The most recent estimate of the resource accounting and budgeting charge is about 45%.
I thank the Minister for that admirably concise response.
On Monday, the Higher Education Commission published a report which effectively endorsed the statement in the report from the Business, Innovation and Skills Committee that the current finance system for higher education was unsustainable. The Government rejected the Select Committee’s report. In the light of the overwhelming evidence backing the report, will the Minister tell us what he is going to do about this?
I do not agree with that report. Our system of student finance is in rude health. The OECD reviewed higher education systems throughout the world, and concluded that the
“UK is…one of the few”
“that has figured out a sustainable approach to higher education finance”
“that investment…pays off for individuals and tax payers.”
This year more students are going to university than ever before, and that would not have been possible without the reforms that we introduced.
Does my hon. Friend agree that the resource accounting and budgeting charge is not a fixed cost, a cost that is being incurred today or public expenditure, but, essentially, a highly speculative forecast of what income tax receipts might be up to 2050? He is right: we have a system that is in rude health, with more people applying to universities, more funds for universities, and more applications from low-income families.
My right hon. Friend is absolutely right. We take a very cautious view of the RAB charge. The OECD is amazed that we take such a conservative view. For example, we take no account of the fiscal benefit that results from people paying more taxes because they earn more as a result of having a degree. The average salary of a non-graduate is £21,000, but the average salary of a graduate is £33,000. The graduate’s salary means extra tax for the Treasury, but that is not taken into account. We are expanding student numbers, and we have a record number of students with the most disadvantaged backgrounds. It is a tribute to the work done by my right hon. Friend that we are able to say that.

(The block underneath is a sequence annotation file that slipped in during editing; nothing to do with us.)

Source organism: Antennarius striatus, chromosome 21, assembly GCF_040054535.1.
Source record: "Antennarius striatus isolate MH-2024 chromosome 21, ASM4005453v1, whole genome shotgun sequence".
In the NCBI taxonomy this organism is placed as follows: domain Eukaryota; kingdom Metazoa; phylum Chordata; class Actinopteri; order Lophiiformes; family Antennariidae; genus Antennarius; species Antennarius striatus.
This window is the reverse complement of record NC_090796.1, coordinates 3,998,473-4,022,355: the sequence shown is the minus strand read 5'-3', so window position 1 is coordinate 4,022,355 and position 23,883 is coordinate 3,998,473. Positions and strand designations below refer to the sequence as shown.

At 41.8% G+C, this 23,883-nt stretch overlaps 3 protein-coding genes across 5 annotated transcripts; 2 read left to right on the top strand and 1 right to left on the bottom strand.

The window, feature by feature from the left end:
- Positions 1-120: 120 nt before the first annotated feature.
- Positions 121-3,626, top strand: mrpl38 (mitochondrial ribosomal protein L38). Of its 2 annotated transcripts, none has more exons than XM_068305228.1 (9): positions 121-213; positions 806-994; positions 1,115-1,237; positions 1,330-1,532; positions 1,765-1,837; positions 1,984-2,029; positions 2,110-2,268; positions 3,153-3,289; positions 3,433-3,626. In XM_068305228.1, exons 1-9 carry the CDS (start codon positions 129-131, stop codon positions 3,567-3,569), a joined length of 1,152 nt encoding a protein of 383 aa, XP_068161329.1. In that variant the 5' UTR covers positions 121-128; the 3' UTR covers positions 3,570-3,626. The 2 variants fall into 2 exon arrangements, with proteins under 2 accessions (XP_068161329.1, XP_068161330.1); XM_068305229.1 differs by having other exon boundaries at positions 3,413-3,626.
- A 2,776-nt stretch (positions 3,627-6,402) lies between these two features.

The Institute for Fiscal Studies says that the system is going bust, the Select Committee says that the system is going bust, and the Higher Education Commission says that the system is going bust. When will the Minister get the message? Let me ask him about uncapping student numbers this year. We were promised that the ceiling would be removed from places this year, next year and the year after. Earlier in the week, when I asked the Minister how he would pay for that, I received the immortal answer:
“The Department…has indicated that it will not be possible to answer this question within the usual time period.”
Will the Minister tell the House now how he will pay for lifting the ceiling on student numbers this year? If he cannot answer that question, we shall have to conclude that it is a case of “Never mind a long-term plan; he has no plan at all.”
First of all, the IFS did not say that the system was unsustainable. We have one of the best systems of student finance in the world, and it is achieving the results that we on this side of the House all want to see. I will give the right hon. Gentleman the answer to his question on how the removal of the cap is being paid for. The Treasury has allocated £550 million to pay for it, and it is fully funded. This has enabled us to implement the Robbins report, which was produced 50 years ago and recommended that anyone with the capability and desire for a university education should be able to have one. We are the first Government in 50 years who have been able to implement that.